Thank you very much, Professor Zero. I was so enthused I sat down and wrote this.
Mary Kempler Gunn, in her 1969 book, A Guide to Academic Protocol, explains the social formalities of academic life. Gunn was assistant to the Secretary of Columbia University.This book came out at a time when the conservative elements in higher education were under attack and has the Grundyish tone of one who is trying to get people to behave themselves. Even so, while there have been enormous social changes in the intervening years, many of the basics Gunn lays out have not changed all that much. Institutions of higher learning still adhere to versions of the ideas she puts forward regarding the responsibility of members of college and university communities always to represent their school to the public in the best possible light.
In my opinion, the academic world is still today the most conservative of institutions, observing formalities that have gone by the board even in such highly structured groups as the medical profession and the military. There was a brief period when it seemed as if matters would change in that regard, but by the 80’s everyone had gotten back into line. *
So while Gunn’s exhortations always to put your best foot forward and provide dainty finger sandwiches at faculty “dos” may seem quaint, and her warning to faculty wives never to overhear such things about themselves as “There’s Mrs. Jones in her red dress again!” may cause unseemly laughter in our less stuffy days, the underlying prescription is the same: women in academia, whether faculty or faculty wives, must uphold conservative middle class standards and decorum.
When Gunn wrote the above, female faculty were rare, mostly single, mostly without children, and very much, as I remember them, like high priestesses of the mind. They were regarded as neuters (or perhaps Lesbians, but that was conjecture) or honorary men. The question of respectability never came up where they were concerned. Now women are everywhere in the academic world, although the so-called hard sciences are holding out against the “female invasion.”* This gender shift has put many women into ambivalent situations. Fellow professors, faculty wives, and students have problems treating female faculty with the same respect they bestow on male professors.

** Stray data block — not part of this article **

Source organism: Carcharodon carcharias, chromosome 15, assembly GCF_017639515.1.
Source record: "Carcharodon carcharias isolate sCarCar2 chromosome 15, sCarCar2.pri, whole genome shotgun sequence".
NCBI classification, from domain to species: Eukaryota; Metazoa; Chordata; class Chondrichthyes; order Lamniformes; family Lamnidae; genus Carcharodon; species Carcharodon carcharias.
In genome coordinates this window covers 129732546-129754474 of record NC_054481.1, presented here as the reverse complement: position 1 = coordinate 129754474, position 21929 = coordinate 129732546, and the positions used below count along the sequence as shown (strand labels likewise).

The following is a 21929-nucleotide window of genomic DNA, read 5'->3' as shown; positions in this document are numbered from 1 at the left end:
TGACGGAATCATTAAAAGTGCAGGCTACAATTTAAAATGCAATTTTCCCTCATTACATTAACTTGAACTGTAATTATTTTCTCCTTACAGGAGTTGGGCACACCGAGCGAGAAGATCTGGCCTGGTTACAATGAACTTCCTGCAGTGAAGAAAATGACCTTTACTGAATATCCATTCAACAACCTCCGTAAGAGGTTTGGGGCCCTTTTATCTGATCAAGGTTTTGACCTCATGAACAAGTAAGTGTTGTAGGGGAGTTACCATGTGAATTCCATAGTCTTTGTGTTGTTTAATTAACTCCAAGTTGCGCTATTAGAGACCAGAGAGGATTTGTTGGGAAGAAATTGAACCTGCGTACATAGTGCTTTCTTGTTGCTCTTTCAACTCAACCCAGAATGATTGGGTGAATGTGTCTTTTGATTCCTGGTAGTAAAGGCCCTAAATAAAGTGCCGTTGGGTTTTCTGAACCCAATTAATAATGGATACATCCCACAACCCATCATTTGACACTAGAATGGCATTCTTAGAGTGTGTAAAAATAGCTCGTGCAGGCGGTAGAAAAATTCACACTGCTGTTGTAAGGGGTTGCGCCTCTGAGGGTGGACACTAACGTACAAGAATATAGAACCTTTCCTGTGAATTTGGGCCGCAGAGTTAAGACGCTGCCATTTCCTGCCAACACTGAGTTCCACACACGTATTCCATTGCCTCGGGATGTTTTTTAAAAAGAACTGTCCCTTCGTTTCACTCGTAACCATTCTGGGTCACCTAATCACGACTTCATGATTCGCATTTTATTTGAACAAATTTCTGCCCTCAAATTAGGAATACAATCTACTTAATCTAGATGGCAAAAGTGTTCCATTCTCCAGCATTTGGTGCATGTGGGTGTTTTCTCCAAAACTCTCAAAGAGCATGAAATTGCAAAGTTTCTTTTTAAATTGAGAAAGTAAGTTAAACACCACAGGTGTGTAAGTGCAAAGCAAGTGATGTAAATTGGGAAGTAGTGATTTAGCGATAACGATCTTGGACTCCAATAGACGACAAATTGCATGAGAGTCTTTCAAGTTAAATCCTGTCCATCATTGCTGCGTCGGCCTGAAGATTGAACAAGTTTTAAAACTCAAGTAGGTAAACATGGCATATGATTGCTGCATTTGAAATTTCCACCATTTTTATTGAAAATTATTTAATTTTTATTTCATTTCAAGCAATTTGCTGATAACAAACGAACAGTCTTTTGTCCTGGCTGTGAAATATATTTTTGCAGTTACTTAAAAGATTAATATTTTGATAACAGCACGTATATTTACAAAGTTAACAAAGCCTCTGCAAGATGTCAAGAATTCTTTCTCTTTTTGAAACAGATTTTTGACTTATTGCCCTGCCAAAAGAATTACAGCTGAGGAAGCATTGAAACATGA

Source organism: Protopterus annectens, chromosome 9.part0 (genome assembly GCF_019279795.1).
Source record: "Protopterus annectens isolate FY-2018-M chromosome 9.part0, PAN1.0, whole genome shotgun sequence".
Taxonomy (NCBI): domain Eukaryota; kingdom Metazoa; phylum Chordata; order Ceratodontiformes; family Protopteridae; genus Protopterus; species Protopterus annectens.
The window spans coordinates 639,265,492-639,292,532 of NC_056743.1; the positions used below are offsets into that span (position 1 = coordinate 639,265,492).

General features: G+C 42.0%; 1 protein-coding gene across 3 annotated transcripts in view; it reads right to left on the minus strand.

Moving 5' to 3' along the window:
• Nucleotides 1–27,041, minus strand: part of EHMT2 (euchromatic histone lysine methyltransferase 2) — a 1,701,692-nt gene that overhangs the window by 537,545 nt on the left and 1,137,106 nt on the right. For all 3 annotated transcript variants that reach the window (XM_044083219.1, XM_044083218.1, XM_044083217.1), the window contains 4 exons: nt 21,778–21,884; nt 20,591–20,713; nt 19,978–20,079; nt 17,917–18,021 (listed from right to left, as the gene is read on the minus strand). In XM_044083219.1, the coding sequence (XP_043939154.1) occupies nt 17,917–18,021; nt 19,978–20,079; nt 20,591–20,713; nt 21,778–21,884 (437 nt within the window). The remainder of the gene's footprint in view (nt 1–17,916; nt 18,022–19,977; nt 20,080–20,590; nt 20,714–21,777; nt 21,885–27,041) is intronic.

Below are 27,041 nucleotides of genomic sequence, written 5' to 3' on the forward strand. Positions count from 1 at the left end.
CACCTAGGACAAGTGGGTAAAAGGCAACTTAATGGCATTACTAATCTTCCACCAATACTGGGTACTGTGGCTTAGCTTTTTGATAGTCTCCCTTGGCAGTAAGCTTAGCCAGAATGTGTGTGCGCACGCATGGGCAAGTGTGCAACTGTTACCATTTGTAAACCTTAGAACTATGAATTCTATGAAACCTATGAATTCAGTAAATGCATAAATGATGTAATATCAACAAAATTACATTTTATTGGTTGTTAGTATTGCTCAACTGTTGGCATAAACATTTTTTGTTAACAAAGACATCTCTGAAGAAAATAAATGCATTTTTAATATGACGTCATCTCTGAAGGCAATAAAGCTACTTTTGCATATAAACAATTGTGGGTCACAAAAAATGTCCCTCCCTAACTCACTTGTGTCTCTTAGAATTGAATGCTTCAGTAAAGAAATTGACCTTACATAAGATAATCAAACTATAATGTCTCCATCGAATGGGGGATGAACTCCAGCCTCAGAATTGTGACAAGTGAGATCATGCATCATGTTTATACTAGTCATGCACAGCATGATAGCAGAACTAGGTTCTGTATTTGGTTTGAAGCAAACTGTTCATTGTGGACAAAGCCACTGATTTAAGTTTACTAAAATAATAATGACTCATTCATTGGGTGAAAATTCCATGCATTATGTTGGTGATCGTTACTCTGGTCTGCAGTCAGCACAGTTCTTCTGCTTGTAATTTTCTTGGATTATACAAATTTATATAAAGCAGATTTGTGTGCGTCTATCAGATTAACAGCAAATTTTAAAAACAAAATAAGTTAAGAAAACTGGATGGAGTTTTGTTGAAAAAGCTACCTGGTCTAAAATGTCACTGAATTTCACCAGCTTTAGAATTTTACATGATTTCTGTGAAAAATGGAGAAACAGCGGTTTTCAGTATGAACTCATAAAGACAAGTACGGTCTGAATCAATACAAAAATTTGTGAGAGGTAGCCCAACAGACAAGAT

So it is that attention to appearance, not just as regards clothes but also in radiating efficiency and unflappability, remains extremely important for female faculty. Whereas Herr Dr.Professor Williams may show up for lectures in the clothes he slept in, this is not going to work for Frau Dr. Professorin Jacobs. She must be beyond reproach in her appearance, her preparation, her manners: in short, she must be exemplary in every way. Since she is only human, she will fail, and her failures will be noticed.
*My husband did not even bother to attend his graduation and PhD ceremonies in the 60's, for instance. He could not see the point of all that in the midst of a war. What was to celebrate? Now the ceremonies go on, undimmed by the tears of Iraquis and the families of dead soldiers. And maybe the commencement speaker will mention the war, and maybe he won’t. He may be, in fact, one of the warmongers himself.
*Writers like Prof. Judith Kleinfeld try to make the essentialist argument that women are not as interested in math and science as men are. My experience tells me that many smart women are, in fact, very interested in math and science and would have gone into these fields if they had not been actively discouraged from doing so.
I am also working on a search engine for my blog. My little Google widgit disappeared one day, and I'm having a hell of a time finding something to replace it that does not have too many bells and whistles for my less than professional computer skills.
More: When writing the above I forgot to include a very important subset of women in academia: the "mother earth" types. The best known would be Margaret Mead, who started out wild but who became very respectable in her old age.
Furthermore: This is a one hour intervew with Scheper-Hughes. She is an inspiration. I had a professor at Reed who had worked with her, and he said she was amazing. Scheper-Hughes realized early on that she had choices and made the best of her opportunities. She understands better than most how little opportunity poor people have and how, where, and why they make use of what agency they do have. Her eternal question is, "What kind of species are we, and why to we treat each other the way we do?"
I wonder what she would say about academic life if she could speak frankly about it.
And last: What might she say about the condition of service workers at U.C? Surely she knows about this situation.